The middle seat to my right remains open. Passengers continue to board. Could this be my lucky day? Or…Not? Could he or she be an armrest hog? Take frequent bathroom breaks? Bring a pungent and messy burrito on board for breakfast? Listen to music blaring from earbuds? Have a drippy nose? Body odor? Be doused in perfume? Nosy? LEANER? TALKER? [Read more…]

It focuses us on the thin line between what is there and what is not there.

standing-wheat-field-sun-rise

The silence is profound this morning. It is not portentous; there seems to be nothing in the waiting. It is a gentle silence, liquid and pastel, a shimmer on still waters. It is good to listen to the silence that surrounds each day. In the same way that music is made alive by the silence that surrounds the notes, a day comes alive by the silence that surrounds our actions. And the dawn is the time when silence reveals herself most clearly.

I once met a man who was raised on the Canadian prairies. We got to talking about the open space, and how it had shaped his spirit. “When the wind stops,” he said, “it is so loud that everyone pauses to listen.” The thought intrigued me. How could the end of a sound be loud? But when I traveled to those prairies, I began to understand. For the people in the great prairies, the sound they hear, the music that underlies their lives, is the constant and ever-present howl of the wind. To them it is no sound at all. When it is removed, the silence takes a different shape, and all are aware of it; all pause to hear.

We need to pay heed to the many silences in our lives. An empty room is alive with a different silence than a room where someone is hiding. The silence of a happy house echoes less darkly than the silence of a house of brooding anger. The silence of a winter morning is sharper than the silence of a summer dawn. The silence of a mountain pass is larger than the silence of a forest glen. These are not fantasies, they are subtle discriminations of the senses. Though all are the absence of sound, each silence has a character of its own. No meditation better clears the mind than to listen to the shape of the silence that surrounds us. It focuses us on the thin line between what is there and what is not there. It opens our heart to the unseen, and reminds us that the world is larger than the events that fill our days.

Into this morning’s silence comes the first call of a bird. I listen carefully. It cuts through the silence like a rainbow through the dawn.

~ Kent Nerburn, ‘The Eloquence of Silence’ from “Small Graces: The Quiet Gifts of Everyday Life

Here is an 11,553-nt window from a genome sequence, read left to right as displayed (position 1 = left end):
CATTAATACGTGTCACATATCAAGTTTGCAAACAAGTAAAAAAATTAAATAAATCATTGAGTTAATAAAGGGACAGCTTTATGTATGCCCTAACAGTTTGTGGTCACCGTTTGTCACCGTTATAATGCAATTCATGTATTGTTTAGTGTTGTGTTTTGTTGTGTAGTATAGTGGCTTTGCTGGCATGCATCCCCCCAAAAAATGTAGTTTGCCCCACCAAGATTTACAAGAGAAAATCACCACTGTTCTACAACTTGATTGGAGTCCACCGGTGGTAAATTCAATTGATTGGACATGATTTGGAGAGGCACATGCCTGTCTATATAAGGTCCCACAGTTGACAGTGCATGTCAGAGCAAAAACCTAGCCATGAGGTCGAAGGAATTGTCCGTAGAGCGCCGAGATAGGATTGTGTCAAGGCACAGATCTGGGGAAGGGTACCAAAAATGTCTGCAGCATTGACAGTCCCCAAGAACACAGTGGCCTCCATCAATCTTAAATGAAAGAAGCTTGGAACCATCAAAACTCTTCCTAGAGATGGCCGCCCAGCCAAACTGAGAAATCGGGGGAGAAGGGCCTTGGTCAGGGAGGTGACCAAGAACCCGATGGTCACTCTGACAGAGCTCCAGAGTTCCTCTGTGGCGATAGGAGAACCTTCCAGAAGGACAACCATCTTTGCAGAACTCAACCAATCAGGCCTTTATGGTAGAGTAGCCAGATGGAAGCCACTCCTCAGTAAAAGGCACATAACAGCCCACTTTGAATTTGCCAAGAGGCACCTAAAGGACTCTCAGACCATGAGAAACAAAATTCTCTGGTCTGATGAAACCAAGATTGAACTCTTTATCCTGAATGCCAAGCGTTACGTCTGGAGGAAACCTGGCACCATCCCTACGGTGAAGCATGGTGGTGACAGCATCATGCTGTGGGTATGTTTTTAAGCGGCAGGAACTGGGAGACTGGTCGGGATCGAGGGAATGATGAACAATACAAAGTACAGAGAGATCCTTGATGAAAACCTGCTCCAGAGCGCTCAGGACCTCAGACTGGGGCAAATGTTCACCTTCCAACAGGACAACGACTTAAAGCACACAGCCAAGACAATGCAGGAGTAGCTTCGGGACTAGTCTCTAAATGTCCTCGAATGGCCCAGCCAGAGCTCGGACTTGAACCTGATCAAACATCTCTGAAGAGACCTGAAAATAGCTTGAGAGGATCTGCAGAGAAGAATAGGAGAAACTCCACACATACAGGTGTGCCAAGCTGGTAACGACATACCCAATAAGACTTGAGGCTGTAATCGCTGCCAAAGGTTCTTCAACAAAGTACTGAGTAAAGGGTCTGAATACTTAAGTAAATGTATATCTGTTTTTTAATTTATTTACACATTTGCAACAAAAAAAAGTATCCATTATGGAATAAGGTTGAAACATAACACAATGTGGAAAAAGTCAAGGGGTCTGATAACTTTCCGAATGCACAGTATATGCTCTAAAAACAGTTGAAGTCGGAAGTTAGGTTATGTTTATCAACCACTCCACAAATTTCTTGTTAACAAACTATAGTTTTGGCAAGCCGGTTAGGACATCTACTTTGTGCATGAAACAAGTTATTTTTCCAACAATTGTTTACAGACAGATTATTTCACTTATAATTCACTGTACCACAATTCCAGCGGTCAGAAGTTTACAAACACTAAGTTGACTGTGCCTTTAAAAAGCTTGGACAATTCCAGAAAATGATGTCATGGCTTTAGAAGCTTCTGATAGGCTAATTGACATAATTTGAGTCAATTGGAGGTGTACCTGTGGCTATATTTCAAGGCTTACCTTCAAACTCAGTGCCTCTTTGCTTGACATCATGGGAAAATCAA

Photograph: Tina

Sunday Morning: The tinkling of a spoon against china

cup,china,spoon,white,

Silence is now offered as a luxury good. In the business-class lounge at Charles de Gaulle airport, what you hear is the occasional tinkling of a spoon against china. There are no advertisements on the walls, and no TVs. This silence, more than any other feature of the space, is what makes it feel genuinely luxurious. When you step inside and the automatic airtight doors whoosh shut behind you, the difference is nearly tactile, like slipping out of haircloth into satin. Your brow unfurrows itself, your neck muscles relax; after twenty minutes you no longer feel exhausted. The hassle lifts. Outside the lounge is the usual airport cacophony. Because we have allowed our attention to be monetized, if you want yours back you’re going to have to pay for it.

~ Matthew B. Crawford, The World Beyond Your Head: On Becoming an Individual in an Age of Distraction


Photo: Edisaacs | Dreamstime.com – Cup,Saucer And Spoon Photo

I step quietly from my bed

feet-walk-souls-black-and-white

I have risen early. Far in the distance, a faint glow paints the horizon. Dawn is coming, gently and full of prayer. I step quietly from my bed, alive to the silences around me. This is the quiet time, the time of innocence and soft thoughts, the childhood of the day. Now is the moment when I must pause and life my heart – now, before the day fragments and my consciousness shatters into a thousand pieces. For this is the moment when the senses are most alive, when a thought, a touch, a piece of music can shape the spirit and color of the day. But if I am not careful – if I rise, frantic, from my bed, full of small concerns- the mystical flow of the imagination at rest will be broken, the past and the future will rush in to claim my mind, and I will be swept up into life’s petty details and myriad obligations. Gone will be the openness that comes only to the waking heart, and with it, the chance to focus the spirit and consecrate the day. What is needed is only a passing of the heart so the spirit can take wing and be lifted toward the infinite. I walk silently toward the window. The darkness is lifting. A thin shaft of lavender has creased the horizon, setting the edges of the trees on fire with morning light. I pause and bow my head…

~ Kent Nerburn, Small Grace: The Quiet Gifts of Everyday Life


Notes: